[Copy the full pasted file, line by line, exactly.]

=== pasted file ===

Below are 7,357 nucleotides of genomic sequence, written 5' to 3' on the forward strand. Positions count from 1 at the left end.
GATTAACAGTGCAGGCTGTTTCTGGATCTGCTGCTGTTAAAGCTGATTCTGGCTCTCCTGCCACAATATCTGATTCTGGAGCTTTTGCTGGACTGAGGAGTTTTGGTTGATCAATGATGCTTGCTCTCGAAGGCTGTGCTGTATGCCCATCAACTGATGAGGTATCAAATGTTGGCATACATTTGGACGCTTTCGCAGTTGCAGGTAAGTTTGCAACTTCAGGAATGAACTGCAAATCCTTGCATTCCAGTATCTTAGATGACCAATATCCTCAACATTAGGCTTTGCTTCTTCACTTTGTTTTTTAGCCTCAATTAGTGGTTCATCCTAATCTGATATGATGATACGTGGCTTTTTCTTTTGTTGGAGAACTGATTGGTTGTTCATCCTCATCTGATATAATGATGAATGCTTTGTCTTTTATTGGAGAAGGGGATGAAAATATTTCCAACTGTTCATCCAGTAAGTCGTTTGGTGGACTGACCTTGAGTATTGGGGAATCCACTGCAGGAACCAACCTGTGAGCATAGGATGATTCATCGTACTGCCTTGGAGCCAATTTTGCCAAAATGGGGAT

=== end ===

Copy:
Below are 7,357 nucleotides of genomic sequence, written 5' to 3' on the forward strand. Positions count from 1 at the left end.
GATTAACAGTGCAGGCTGTTTCTGGATCTGCTGCTGTTAAAGCTGATTCTGGCTCTCCTGCCACAATATCTGATTCTGGAGCTTTTGCTGGACTGAGGAGTTTTGGTTGATCAATGATGCTTGCTCTCGAAGGCTGTGCTGTATGCCCATCAACTGATGAGGTATCAAATGTTGGCATACATTTGGACGCTTTCGCAGTTGCAGGTAAGTTTGCAACTTCAGGAATGAACTGCAAATCCTTGCATTCCAGTATCTTAGATGACCAATATCCTCAACATTAGGCTTTGCTTCTTCACTTTGTTTTTTAGCCTCAATTAGTGGTTCATCCTAATCTGATATGATGATACGTGGCTTTTTCTTTTGTTGGAGAACTGATTGGTTGTTCATCCTCATCTGATATAATGATGAATGCTTTGTCTTTTATTGGAGAAGGGGATGAAAATATTTCCAACTGTTCATCCAGTAAGTCGTTTGGTGGACTGACCTTGAGTATTGGGGAATCCACTGCAGGAACCAACCTGTGAGCATAGGATGATTCATCGTACTGCCTTGGAGCCAATTTTGCCAAAATGGGGAT